Studio : Design VI in Rome and Monograph
Instructors : John Zissovici, Alberto Iacovoni, and Andrea Simitch
Spring 2019 and Spring 2020
At the precise location of 41°54’32.9”N 12°31’43.3”E I begin to wonder why in the realm of public transportation a bus occupies the lowest place. Not long ago I was sketching the Milano Centrale and noticed the awe-stricken faces of both first-timers and experienced passengers as they progressed through the grand hall. And yet, as I walk around the site - massive in scale, busy and yet strangely forsaken - I notice the displeasure on the passengers’ faces. As I proceed to walk towards the Città Del Sole building, I begin to think of Roman monumentalism; an evocation of a grand scale would not be denied to the less programmatically fit structure. However, a bus station differentiates itself from a train station as it is a part of either local, or highway road system, unlike a train station that encompasses a segment of a segregated railroad. A new condition is introduced: the bus station is to be organized as a path that naturally unfolds before a bus, where the absence of uncomfortable angles and sharp turning radii will enable it to be truly a part of its context. Lying between highways, overpasses, and local roads, this bus station aims to inscribe itself into a three-dimensional framework while maximizing its capacity for passenger pickup and drop-off, as well as short-term parking.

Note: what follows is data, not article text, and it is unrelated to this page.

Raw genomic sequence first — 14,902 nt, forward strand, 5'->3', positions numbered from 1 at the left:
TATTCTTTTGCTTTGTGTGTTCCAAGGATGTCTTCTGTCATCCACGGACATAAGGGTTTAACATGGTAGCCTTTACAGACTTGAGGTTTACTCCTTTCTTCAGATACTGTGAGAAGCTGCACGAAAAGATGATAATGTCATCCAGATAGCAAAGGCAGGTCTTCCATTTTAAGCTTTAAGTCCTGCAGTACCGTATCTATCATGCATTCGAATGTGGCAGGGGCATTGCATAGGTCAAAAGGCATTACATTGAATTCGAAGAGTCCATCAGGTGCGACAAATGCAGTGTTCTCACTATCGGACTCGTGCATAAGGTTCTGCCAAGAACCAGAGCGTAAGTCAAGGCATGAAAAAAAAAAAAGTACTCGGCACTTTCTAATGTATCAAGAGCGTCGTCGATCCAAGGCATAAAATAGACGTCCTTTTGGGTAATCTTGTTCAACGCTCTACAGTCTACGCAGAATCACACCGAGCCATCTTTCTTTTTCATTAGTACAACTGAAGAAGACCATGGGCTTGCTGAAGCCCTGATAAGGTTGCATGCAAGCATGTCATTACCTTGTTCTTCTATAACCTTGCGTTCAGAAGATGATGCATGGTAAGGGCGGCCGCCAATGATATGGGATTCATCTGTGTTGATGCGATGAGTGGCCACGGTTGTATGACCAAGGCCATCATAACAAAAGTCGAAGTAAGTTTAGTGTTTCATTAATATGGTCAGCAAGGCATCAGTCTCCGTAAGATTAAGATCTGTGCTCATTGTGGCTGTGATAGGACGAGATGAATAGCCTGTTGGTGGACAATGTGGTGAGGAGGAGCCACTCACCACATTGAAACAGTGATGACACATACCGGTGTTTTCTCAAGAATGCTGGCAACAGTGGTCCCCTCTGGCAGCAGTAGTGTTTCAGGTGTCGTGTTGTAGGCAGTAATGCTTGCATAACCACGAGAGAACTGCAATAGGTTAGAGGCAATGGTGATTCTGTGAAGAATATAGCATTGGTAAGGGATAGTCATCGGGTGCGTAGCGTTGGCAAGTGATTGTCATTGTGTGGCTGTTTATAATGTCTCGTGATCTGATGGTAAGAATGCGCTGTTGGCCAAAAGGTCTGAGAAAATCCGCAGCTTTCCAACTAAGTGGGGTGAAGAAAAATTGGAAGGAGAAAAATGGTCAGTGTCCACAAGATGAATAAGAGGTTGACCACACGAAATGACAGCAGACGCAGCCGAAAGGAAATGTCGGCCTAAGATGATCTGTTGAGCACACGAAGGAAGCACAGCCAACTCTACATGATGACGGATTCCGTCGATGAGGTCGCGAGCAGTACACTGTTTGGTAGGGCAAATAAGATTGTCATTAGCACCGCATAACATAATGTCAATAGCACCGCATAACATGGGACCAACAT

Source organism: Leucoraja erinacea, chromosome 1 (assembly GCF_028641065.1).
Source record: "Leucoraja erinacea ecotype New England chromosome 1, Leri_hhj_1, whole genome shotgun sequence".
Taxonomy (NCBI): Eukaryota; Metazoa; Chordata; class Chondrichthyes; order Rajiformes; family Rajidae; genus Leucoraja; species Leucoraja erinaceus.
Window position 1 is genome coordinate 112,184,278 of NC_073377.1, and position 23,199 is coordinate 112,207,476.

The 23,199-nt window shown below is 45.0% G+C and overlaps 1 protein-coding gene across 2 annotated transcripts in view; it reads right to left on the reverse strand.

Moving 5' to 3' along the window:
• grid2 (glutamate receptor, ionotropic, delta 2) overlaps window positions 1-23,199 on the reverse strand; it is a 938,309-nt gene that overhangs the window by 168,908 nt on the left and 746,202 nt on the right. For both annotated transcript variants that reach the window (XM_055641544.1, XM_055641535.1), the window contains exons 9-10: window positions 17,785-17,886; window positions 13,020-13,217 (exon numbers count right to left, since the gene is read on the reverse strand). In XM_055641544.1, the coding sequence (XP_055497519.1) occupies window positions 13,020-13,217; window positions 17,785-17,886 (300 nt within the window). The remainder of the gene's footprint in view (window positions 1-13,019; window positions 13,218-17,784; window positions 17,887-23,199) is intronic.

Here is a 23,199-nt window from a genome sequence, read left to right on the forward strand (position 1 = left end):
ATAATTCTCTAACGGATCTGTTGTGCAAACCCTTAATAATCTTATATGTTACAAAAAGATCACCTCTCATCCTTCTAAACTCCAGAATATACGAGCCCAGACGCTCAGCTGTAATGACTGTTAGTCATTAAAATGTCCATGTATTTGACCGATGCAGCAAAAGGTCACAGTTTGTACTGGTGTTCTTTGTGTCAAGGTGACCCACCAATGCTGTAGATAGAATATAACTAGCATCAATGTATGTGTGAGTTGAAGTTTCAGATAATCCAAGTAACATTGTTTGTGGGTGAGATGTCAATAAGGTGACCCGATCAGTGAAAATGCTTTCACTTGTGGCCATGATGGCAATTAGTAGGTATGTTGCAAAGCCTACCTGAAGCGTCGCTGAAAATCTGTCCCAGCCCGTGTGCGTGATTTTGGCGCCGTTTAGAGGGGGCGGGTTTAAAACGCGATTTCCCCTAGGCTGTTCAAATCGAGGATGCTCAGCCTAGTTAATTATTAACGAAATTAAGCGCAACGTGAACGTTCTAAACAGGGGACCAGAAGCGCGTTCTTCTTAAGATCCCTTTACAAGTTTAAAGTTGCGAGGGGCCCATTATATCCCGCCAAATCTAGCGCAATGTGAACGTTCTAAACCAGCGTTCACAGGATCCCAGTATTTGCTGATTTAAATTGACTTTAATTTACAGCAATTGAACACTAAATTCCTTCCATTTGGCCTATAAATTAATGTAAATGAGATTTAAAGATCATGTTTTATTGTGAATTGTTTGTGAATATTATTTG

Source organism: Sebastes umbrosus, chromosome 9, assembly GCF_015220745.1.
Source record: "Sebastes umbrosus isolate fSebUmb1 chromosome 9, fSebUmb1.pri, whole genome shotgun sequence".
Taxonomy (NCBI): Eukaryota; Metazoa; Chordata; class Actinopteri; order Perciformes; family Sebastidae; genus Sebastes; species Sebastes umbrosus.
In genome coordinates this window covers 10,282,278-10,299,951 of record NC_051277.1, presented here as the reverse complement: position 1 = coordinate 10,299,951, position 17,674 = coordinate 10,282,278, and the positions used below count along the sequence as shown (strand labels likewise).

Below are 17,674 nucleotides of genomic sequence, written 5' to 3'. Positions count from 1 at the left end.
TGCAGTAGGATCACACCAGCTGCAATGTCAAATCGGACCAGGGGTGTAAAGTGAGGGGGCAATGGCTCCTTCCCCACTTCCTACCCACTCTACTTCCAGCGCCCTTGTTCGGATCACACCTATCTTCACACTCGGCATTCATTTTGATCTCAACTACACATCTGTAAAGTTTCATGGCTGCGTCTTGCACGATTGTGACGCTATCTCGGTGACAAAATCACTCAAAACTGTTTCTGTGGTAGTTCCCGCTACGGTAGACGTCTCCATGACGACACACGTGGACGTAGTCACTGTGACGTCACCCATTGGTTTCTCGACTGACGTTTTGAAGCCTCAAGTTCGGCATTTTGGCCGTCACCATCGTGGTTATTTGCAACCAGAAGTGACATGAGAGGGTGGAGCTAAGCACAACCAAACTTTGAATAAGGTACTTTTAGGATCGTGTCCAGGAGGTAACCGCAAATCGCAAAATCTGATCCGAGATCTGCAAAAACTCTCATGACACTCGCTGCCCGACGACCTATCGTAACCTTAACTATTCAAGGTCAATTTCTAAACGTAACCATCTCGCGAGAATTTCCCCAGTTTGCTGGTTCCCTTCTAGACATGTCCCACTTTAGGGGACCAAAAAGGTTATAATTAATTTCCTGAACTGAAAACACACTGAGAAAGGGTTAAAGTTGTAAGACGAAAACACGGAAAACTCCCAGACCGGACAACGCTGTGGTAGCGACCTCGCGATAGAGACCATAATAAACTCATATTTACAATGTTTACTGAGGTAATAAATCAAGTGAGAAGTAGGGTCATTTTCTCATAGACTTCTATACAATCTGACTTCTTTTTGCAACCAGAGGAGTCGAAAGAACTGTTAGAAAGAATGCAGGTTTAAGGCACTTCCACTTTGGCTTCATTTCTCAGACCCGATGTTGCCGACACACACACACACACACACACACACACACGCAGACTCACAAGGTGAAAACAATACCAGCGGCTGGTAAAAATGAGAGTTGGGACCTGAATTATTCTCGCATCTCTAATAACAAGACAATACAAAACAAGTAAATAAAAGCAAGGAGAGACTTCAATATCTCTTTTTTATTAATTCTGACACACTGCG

PLAN AS SEEN FROM ABOVE
PLAN CUT AT 3.5 METERS BELOW GROUND LEVEL